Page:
We asked, and like an end-of-act boss dropping rare loot, you delivered.
Our intrepid Bitmob community writers took on the task of writing about Diablo III in our latest Bitmob Wants You challenge. And they came through in a big way — many of these articles have already hit the front page of Bitmob (and GamesBeat, too!). We list all the entries below.
Thanks to everyone who participated!
Diablo III: It's diabolically good
By William Schink
"I have played 20 minutes of Diablo II, and disliked all of those minutes," William writes. But after playing Diablo III, he started singing a different tune. Read on for his review. (And go Team Monk!)
In defense of Diablo III's skill system
By Lachlan Knibb
One criticism series fans have leveled at Diablo III is that its character building lacks the permanence of previous games. Lachlan argues that the current, more fluid system is superior because of the difference between "perceived choice" and "actual choice." Interesting take.
Hit the jump for more articles.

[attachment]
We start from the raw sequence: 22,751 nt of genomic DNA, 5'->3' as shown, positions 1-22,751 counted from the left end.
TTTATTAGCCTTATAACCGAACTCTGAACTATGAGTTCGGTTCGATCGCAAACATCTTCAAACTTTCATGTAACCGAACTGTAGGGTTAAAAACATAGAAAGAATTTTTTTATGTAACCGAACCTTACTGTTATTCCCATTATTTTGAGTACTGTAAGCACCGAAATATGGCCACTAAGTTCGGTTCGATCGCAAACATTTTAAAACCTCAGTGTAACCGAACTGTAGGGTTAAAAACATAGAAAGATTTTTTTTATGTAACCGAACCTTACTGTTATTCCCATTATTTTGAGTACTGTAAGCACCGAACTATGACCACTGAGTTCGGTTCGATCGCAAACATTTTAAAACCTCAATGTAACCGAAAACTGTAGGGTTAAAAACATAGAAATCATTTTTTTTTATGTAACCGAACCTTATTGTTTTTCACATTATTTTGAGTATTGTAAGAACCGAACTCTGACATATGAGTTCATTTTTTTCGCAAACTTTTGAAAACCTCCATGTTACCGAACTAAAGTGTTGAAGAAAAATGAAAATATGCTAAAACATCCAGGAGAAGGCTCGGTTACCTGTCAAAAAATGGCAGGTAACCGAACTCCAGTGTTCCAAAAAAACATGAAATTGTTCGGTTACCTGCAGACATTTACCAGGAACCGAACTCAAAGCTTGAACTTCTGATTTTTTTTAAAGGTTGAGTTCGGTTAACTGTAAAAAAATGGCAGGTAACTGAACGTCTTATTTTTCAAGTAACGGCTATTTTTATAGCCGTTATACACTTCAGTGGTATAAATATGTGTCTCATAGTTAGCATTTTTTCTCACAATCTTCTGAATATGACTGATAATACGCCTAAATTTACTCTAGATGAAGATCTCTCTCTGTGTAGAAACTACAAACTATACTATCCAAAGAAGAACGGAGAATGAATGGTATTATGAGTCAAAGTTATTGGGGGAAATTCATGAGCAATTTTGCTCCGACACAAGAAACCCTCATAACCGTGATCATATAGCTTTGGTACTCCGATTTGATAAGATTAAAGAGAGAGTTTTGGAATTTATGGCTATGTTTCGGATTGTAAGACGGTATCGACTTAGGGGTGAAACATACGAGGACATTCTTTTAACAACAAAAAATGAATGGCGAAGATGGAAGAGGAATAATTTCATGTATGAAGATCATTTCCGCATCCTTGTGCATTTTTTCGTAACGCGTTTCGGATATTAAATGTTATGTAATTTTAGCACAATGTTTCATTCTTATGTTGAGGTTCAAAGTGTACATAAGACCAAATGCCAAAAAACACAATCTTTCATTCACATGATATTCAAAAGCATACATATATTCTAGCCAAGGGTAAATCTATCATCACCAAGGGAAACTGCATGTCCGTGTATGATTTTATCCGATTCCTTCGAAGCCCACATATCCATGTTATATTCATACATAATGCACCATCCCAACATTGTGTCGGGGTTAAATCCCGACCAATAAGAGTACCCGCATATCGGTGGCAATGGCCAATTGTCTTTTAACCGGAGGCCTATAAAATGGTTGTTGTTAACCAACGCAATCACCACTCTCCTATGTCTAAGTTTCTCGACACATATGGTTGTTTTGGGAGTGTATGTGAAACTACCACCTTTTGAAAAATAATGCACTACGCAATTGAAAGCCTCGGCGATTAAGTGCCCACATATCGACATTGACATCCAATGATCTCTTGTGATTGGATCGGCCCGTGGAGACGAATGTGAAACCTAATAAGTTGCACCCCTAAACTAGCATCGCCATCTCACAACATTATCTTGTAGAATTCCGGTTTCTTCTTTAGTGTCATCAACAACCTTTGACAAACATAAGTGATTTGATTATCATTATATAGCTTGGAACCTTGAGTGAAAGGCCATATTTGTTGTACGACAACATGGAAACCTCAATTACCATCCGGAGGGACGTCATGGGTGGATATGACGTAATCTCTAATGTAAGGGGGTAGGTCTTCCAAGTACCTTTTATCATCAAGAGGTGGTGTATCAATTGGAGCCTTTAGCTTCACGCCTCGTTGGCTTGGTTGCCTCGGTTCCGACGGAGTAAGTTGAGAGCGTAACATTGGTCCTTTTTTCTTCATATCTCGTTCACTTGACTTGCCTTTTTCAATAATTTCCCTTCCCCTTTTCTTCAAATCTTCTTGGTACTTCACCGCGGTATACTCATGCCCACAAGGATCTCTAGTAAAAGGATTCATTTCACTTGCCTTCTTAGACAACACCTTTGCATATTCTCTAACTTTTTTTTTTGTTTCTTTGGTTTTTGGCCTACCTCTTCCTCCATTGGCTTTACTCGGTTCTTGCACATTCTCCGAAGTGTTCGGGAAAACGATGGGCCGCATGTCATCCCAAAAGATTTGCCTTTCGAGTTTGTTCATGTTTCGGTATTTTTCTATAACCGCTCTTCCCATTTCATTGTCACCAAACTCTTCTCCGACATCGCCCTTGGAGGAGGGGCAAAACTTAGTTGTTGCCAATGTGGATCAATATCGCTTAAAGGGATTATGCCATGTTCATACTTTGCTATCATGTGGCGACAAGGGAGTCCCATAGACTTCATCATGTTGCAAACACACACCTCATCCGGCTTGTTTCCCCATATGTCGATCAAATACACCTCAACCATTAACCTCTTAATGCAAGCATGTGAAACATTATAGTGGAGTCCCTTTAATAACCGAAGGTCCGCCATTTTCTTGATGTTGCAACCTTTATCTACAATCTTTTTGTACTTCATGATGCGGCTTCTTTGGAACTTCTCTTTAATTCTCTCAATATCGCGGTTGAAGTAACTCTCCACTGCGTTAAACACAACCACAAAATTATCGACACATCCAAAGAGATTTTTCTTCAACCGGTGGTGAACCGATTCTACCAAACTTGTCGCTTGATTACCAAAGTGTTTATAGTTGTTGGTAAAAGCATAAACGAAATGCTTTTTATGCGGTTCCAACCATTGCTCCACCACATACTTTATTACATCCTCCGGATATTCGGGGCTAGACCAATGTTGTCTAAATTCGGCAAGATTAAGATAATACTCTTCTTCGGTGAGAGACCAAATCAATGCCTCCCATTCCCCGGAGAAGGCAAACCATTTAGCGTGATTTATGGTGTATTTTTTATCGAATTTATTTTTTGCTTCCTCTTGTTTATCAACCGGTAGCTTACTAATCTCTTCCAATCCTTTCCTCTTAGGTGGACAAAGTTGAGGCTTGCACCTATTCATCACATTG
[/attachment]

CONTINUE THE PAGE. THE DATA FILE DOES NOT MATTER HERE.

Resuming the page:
Shining a Torchlight on Diablo III's Starter Edition
By Tristan Damen
Tristan took the free Starter Edition of Diablo III for a test drive, and he found that it reminded him too much of another game he didn't love: Runic Games' Torchlight. This type of game just isn't for him, he says. Do you feel the same?
How Activision killed Diablo
By Rik Joanmiquel
Rik argues that the changes in Diablo III that deviate from series customs are due to publisher interference from Activision. He claims Diablo III will only make money because of Diablo II's popularity…but another sequel would not have the same success.
On the night of Diablo III's launch, Ryan writes, "millions of Blizzard's fans effectively coordinated a Distributed Denial of Service attack on the Blizzard authentication server, without even making it an attack." He says Blizzard should have known better what to expect in terms of traffic. (But then we wouldn't have had all that fun with Error 37!)
Diablo III shows us how digital-rights management damages gaming
By Sean Bassinger
On a similar note, Sean describes how Blizzard's decision to require an always-online connection to play Diablo III, even in single-player, is a bad idea. "Enough publishers don't realize this yet," he writes, "but heavily enforced DRM implementations will cost them greater amounts of money over time."
Blizzard should learn from its own games
By Mark T. Whitney
"Diablo III feels like an old shoe that’s been polished," Mark says. "It’s comfortable and clean but still a bit smelly." The reason for the stink? Just as Sean pointed out above, it's the online requirements. Mark argues that Blizzard should have known, from its own experience hosting games like StarCraft II, how much stress to expect. Good points.